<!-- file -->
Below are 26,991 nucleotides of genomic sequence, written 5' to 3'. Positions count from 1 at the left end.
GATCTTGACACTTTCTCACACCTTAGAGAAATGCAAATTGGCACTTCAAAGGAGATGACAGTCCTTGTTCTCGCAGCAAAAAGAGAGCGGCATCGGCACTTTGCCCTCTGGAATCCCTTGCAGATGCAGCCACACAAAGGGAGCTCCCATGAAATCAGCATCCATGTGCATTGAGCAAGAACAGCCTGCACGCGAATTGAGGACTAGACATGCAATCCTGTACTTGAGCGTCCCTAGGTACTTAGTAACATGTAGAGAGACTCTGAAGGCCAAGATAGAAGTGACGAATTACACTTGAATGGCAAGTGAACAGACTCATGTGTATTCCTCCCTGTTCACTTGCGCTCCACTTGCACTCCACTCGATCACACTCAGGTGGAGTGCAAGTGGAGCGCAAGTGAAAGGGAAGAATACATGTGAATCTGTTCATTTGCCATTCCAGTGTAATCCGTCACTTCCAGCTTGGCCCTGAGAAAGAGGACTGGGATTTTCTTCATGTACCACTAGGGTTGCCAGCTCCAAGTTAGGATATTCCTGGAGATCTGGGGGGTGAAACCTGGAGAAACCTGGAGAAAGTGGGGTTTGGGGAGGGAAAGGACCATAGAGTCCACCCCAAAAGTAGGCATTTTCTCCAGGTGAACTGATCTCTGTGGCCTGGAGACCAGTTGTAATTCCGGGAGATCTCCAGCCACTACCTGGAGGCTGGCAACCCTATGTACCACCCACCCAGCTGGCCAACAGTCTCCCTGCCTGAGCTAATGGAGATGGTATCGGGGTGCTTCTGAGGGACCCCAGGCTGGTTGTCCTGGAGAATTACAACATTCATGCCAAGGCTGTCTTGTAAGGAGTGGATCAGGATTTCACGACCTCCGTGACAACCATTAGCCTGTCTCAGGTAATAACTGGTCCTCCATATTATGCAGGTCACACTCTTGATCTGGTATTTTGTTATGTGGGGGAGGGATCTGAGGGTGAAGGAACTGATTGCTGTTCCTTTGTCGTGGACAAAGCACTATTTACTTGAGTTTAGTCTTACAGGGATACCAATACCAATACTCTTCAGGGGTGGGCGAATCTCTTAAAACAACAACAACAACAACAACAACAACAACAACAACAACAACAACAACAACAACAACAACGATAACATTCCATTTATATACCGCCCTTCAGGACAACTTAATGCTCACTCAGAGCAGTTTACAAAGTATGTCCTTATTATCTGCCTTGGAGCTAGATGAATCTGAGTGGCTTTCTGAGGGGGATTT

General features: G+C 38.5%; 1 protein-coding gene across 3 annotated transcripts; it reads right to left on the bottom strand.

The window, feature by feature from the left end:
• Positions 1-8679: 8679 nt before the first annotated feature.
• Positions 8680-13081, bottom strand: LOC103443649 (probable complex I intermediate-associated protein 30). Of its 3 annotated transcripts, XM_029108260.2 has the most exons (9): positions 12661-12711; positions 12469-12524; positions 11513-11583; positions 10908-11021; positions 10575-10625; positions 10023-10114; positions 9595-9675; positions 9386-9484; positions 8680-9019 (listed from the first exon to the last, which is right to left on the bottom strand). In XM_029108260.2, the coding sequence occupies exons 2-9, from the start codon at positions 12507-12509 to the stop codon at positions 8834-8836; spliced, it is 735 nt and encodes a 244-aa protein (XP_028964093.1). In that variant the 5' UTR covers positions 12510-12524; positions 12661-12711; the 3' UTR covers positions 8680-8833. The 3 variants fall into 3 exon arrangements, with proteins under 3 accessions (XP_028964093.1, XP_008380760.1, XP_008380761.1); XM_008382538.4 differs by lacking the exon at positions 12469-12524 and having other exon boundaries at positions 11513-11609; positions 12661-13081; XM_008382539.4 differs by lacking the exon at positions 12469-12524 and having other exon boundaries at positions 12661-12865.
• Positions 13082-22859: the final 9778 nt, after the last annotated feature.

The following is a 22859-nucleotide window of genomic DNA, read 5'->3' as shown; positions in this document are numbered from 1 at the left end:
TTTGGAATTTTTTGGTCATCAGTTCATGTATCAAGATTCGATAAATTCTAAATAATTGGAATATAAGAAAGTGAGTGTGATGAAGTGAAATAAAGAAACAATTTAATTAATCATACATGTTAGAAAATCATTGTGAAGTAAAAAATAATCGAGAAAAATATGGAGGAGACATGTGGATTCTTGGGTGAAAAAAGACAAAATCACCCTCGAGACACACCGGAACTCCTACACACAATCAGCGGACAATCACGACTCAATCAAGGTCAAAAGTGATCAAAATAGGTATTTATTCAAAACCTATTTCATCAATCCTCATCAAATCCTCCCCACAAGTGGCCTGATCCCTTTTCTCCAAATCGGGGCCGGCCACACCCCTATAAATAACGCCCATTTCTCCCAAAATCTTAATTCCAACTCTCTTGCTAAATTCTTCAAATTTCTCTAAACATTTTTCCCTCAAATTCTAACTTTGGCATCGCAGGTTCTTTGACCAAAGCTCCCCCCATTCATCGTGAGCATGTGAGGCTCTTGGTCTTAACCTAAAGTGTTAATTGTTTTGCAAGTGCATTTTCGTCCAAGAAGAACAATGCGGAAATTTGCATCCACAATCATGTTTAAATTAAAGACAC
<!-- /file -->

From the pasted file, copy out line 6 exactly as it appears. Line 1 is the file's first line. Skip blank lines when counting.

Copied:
• Positions 8680-13081, bottom strand: LOC103443649 (probable complex I intermediate-associated protein 30). Of its 3 annotated transcripts, XM_029108260.2 has the most exons (9): positions 12661-12711; positions 12469-12524; positions 11513-11583; positions 10908-11021; positions 10575-10625; positions 10023-10114; positions 9595-9675; positions 9386-9484; positions 8680-9019 (listed from the first exon to the last, which is right to left on the bottom strand). In XM_029108260.2, the coding sequence occupies exons 2-9, from the start codon at positions 12507-12509 to the stop codon at positions 8834-8836; spliced, it is 735 nt and encodes a 244-aa protein (XP_028964093.1). In that variant the 5' UTR covers positions 12510-12524; positions 12661-12711; the 3' UTR covers positions 8680-8833. The 3 variants fall into 3 exon arrangements, with proteins under 3 accessions (XP_028964093.1, XP_008380760.1, XP_008380761.1); XM_008382538.4 differs by lacking the exon at positions 12469-12524 and having other exon boundaries at positions 11513-11609; positions 12661-13081; XM_008382539.4 differs by lacking the exon at positions 12469-12524 and having other exon boundaries at positions 12661-12865.